- Serving Dishes & Cutlery
- Small Appliances
BOH Restaurant Equipment Checklist
Here’s a kitchen equipment list to
- Bussing and Utility Carts and Bins
- Cooking Utensils
- Chef Knives
- Cookware/ Cooking Equipment
- Cutting Boards
- Food Prep Counters
- Commercial Grill
- Holding Equipment
- Ice Machine
- Janitorial Supplies
- Office Supplies
- Payroll Tools
- Reach-in Cooler
- Refrigerator/ Walk-In Cooler
- Rubber Floor Mats
- Safety Equipment
- Salamander or Broiler
- Shelving and Baker’s Racks
- Small Appliances
- Time & Attendance Tools
Download a complete restaurant equipment checklist (PDF). The downloadable restaurant kitchen equipment list includes further details such as specific types of serving ware, janitorial supplies, and more.
Frequently Asked Questions:
Here are some of the most common questions people ask about restaurant equipment purchases.
How much money do I need to reopen or remodel a restaurant?
The cost of reopening a restaurant varies tremendously. Depending on your service style, amount of seats, and cuisine, you can pay from a few thousand to a few million dollars. The average total cost, according to a RestaurantOwner.com member survey, is $375,500; this translates to roughly $113 per square foot or $3,586 per seat.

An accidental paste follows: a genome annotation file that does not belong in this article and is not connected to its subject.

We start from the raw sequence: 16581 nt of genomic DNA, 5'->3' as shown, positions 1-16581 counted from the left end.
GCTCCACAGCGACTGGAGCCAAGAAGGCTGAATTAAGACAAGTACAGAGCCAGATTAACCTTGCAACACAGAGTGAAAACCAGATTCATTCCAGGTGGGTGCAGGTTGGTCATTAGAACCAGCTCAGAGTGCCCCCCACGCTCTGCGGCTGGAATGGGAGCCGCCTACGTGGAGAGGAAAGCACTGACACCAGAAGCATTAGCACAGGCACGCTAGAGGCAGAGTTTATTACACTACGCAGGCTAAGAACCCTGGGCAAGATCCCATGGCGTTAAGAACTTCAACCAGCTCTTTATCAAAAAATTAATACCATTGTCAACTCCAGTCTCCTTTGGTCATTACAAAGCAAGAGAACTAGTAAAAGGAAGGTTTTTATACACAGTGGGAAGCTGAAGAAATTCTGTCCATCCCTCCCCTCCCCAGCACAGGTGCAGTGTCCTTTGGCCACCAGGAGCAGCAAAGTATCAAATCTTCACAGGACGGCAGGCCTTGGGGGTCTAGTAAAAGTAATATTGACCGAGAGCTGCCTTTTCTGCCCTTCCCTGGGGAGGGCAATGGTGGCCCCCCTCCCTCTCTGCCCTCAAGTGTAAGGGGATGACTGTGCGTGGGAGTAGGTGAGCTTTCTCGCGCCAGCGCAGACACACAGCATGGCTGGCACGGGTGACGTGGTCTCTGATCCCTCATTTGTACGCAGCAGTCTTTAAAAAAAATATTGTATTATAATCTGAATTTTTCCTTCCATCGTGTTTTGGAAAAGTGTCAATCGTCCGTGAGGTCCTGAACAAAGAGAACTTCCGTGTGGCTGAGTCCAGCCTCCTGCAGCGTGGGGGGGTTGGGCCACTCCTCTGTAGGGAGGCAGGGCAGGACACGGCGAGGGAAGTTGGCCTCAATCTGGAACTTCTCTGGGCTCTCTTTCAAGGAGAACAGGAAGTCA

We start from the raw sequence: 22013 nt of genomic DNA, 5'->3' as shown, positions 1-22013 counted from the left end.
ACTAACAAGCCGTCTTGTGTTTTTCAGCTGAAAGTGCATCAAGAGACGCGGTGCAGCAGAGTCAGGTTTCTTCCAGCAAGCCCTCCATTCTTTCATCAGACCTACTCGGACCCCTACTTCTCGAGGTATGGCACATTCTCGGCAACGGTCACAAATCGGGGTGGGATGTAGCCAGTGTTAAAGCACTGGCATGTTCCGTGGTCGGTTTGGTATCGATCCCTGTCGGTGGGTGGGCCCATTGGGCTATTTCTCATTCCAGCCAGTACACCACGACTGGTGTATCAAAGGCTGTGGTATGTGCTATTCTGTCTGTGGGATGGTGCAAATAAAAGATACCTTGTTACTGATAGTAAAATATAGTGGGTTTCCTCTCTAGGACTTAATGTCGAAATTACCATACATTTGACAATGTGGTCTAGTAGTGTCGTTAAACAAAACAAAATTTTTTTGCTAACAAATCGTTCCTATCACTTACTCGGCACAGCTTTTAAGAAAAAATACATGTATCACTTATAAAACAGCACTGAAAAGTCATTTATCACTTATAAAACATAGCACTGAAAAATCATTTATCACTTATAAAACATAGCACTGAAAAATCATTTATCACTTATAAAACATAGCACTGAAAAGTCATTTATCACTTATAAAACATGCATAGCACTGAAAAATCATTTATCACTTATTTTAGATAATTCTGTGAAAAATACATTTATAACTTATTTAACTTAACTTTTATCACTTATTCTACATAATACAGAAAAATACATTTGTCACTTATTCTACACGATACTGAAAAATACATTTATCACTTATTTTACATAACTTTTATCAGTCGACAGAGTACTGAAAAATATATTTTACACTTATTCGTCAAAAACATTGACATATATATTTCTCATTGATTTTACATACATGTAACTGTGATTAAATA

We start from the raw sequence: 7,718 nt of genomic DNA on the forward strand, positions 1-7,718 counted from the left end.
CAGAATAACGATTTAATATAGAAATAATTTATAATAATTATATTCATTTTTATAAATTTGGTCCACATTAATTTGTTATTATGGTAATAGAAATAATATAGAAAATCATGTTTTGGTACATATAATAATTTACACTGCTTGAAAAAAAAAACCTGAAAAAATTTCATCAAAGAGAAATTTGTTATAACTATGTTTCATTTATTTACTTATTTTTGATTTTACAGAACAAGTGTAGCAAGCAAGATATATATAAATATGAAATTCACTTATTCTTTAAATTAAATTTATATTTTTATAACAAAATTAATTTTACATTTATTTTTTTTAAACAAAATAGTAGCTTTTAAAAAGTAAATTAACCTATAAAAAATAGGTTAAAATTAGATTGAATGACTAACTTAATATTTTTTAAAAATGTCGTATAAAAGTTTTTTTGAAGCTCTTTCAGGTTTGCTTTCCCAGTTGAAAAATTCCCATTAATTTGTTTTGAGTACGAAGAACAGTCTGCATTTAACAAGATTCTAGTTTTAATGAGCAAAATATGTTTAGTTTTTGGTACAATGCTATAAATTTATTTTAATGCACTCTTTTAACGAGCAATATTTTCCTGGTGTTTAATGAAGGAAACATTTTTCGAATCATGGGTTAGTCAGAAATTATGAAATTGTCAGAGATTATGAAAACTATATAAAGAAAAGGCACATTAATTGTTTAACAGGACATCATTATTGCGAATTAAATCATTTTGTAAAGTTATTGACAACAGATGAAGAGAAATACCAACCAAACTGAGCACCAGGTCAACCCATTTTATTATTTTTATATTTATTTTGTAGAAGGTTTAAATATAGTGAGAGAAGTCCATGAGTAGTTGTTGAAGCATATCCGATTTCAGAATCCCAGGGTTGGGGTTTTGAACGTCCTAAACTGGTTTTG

According to another source, if you lease a full set of restaurant equipment, you can expect to pay between $1,000 and $5,000 per month.
Should I purchase new or used equipment for my restaurant?
As an inexperienced business owner, you will presumably do fine to purchase some or even most of your restaurant equipment used. Many restaurant owners do so to save money. However, if you’re asking this question, you’re likely interested in newer purchases on a fixed budget.
So, if you don’t have the resources for the supplies you want, consider equipment lease options to save money or specialty financing to increase your immediate working capital.
Should I lease or buy my restaurant equipment?
The decision to lease or purchase restaurant equipment depends on how much capital you have to work with. When you lease, you can expect to pay thousands of dollars each month. On the flip side, when you purchase, you will likely need to spend hundreds of thousands of dollars upfront.
How can I fund restaurant equipment purchases?